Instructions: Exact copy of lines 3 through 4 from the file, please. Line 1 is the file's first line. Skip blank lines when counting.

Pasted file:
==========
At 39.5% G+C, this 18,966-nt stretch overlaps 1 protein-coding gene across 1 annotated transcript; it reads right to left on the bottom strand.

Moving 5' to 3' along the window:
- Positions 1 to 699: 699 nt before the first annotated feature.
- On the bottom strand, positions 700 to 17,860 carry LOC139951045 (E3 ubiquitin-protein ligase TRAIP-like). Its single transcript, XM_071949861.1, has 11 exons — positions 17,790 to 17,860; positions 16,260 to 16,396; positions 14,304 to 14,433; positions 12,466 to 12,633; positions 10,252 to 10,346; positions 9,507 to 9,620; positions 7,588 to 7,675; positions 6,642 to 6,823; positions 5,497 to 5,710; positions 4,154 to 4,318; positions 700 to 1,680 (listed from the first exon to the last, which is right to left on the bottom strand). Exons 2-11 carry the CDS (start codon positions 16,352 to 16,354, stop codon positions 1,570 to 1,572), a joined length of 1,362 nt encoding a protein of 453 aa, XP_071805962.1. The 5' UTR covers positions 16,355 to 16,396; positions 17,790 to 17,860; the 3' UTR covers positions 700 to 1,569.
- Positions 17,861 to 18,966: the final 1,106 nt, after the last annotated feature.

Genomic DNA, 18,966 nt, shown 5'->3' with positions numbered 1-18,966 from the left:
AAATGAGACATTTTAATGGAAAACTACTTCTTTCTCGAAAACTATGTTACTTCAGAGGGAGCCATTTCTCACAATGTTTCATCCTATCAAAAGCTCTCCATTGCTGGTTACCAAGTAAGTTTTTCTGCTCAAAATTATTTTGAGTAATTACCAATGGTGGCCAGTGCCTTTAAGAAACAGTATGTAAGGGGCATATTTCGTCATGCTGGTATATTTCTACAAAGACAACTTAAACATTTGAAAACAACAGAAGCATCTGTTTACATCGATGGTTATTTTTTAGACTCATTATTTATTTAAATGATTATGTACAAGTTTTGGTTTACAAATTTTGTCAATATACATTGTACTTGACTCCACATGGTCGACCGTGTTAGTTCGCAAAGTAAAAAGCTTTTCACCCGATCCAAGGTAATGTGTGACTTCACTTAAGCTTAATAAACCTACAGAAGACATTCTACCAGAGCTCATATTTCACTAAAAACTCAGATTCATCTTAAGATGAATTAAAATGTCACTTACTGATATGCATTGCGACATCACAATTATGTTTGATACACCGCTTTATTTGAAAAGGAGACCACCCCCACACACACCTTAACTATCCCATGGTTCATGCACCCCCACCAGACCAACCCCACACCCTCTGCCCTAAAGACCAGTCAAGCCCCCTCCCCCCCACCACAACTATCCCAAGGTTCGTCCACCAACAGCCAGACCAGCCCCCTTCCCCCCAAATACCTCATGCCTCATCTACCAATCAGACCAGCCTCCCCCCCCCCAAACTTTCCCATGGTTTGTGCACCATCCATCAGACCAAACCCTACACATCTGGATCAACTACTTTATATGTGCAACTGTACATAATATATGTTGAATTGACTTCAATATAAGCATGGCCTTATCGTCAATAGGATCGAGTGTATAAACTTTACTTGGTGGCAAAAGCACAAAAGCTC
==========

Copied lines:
- Positions 1 to 699: 699 nt before the first annotated feature.
- On the bottom strand, positions 700 to 17,860 carry LOC139951045 (E3 ubiquitin-protein ligase TRAIP-like). Its single transcript, XM_071949861.1, has 11 exons — positions 17,790 to 17,860; positions 16,260 to 16,396; positions 14,304 to 14,433; positions 12,466 to 12,633; positions 10,252 to 10,346; positions 9,507 to 9,620; positions 7,588 to 7,675; positions 6,642 to 6,823; positions 5,497 to 5,710; positions 4,154 to 4,318; positions 700 to 1,680 (listed from the first exon to the last, which is right to left on the bottom strand). Exons 2-11 carry the CDS (start codon positions 16,352 to 16,354, stop codon positions 1,570 to 1,572), a joined length of 1,362 nt encoding a protein of 453 aa, XP_071805962.1. The 5' UTR covers positions 16,355 to 16,396; positions 17,790 to 17,860; the 3' UTR covers positions 700 to 1,569.